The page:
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Judith E. Harper

wife of Frederick Douglass, antislavery activist, and Underground Railroad agent, was born free as Anna Murray in Denton, Caroline County, Maryland, the eighth child of Bambarra and Mary Murray, both slaves, who were freed one month prior to Anna's birth. When Anna Murray was seventeen years old, she traveled to Baltimore to work as a domestic servant, first for the Montell family, and two years later for the Wells family. Despite her own illiteracy, she became involved in a community known as the East Baltimore Improvement Society, which provided intellectual and social opportunities for the city's free black population.

In 1825Frederick Augustus Washington Bailey (Douglass), a slave, was hired out to work as a house servant and then as a caulker in Baltimore's shipyards. He remained in Baltimore until 1838 during which time Murray and Bailey became acquainted probably through the Improvement Society Although details ...

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Donald Yacovone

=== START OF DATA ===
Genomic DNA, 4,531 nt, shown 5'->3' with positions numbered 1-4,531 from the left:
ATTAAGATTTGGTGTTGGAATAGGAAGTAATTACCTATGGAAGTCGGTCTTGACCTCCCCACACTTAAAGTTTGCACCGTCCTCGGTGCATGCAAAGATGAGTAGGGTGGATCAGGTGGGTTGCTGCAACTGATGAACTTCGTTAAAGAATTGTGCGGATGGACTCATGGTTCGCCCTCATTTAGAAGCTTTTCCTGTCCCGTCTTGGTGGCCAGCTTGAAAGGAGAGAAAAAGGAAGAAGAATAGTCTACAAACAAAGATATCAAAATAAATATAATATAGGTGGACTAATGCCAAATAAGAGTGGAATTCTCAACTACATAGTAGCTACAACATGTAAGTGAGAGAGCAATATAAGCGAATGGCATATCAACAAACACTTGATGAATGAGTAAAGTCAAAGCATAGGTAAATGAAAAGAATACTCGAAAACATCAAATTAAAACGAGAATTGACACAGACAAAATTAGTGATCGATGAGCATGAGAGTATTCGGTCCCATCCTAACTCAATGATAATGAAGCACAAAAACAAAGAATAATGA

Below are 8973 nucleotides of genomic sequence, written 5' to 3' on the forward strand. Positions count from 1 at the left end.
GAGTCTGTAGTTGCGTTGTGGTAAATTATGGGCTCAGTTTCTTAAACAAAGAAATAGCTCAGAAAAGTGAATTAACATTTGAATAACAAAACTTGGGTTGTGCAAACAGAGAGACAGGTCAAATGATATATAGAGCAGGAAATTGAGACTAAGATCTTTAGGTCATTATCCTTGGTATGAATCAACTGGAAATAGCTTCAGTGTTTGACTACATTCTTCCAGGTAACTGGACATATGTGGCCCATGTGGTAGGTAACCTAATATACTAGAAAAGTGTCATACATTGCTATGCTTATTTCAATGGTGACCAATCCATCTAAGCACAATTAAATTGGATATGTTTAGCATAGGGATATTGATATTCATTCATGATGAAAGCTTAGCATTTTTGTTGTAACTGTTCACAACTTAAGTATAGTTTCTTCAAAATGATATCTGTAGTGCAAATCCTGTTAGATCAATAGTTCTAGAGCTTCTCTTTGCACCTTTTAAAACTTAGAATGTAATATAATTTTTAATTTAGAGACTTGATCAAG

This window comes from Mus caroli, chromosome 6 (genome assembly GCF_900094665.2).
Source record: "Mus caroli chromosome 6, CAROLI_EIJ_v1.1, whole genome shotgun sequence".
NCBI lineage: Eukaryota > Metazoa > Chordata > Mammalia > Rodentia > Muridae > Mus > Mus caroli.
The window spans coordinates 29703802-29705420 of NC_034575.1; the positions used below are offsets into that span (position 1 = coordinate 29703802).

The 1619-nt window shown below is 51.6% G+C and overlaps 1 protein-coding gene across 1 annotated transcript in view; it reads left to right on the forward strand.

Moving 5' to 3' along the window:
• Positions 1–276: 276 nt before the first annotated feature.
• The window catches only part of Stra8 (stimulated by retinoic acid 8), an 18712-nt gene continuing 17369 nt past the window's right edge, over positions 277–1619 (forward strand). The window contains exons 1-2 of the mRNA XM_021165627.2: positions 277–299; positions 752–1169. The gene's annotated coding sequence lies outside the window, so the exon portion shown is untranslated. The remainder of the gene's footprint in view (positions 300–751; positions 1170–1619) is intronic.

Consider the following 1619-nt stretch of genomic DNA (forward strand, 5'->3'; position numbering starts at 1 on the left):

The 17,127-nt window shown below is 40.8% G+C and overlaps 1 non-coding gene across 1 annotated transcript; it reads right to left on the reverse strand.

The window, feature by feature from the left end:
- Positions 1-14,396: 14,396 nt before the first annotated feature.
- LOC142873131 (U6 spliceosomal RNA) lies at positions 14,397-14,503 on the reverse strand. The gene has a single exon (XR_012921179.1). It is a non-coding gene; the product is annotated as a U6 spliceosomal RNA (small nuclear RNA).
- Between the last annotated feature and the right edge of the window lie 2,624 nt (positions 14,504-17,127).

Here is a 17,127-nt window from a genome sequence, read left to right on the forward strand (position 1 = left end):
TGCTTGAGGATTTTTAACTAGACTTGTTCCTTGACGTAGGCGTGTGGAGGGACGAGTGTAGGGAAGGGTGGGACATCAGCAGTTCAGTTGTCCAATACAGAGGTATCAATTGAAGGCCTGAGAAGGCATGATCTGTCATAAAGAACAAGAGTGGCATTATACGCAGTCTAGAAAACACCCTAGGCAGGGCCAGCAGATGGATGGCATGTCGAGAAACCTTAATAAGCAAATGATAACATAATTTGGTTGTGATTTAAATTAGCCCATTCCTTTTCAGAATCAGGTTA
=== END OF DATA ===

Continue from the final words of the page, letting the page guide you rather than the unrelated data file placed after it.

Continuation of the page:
Civil War soldier, reformer, and businessman, was the second of five children of the abolitionist leader and orator Frederick Douglass (1818–1895) and Anna Murray Douglass (1813–1882). Lewis, born in New Bedford, Massachusetts, where his father settled shortly after his flight from slavery, proved the most successful of the Douglass children and the one his father most relied upon in later years. After the family moved to Rochester, New York, the eight-year-old Lewis and his siblings became beneficiaries of his father's successful efforts to desegregate the city's public schools—a tradition that Lewis maintained as an adult when he lived in the District of Columbia. As soon as he was old enough, he helped his father with the publication of his antislavery newspapers and after his father fled Federal authorities in the wake of John Brown's 1859 raid at Harpers Ferry the nineteen ...

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Eric Gardner

activist, was born Rosetta Douglass in New Bedford, Massachusetts, the daughter of Frederick Douglass and Anna Murray Douglass. Both of her parents—the man who would become America's most famous escaped slave and a woman who seems to have been born free—came from Maryland and were building a life in the North after her father's escape. The growing family moved to Lynn, Massachusetts, while Rosetta was still young.

Sprague's childhood must have been difficult. While all extant sources agree that her mother's focus was on her family and domestic circumstances, by 1845 her father still a runaway was an important African American in the abolitionist movement and was lecturing across the North That status led to fears of capture and he fled to England where he stayed until his freedom was purchased Left in Lynn Anna Murray Douglass had to be in essence self sufficient during his long ...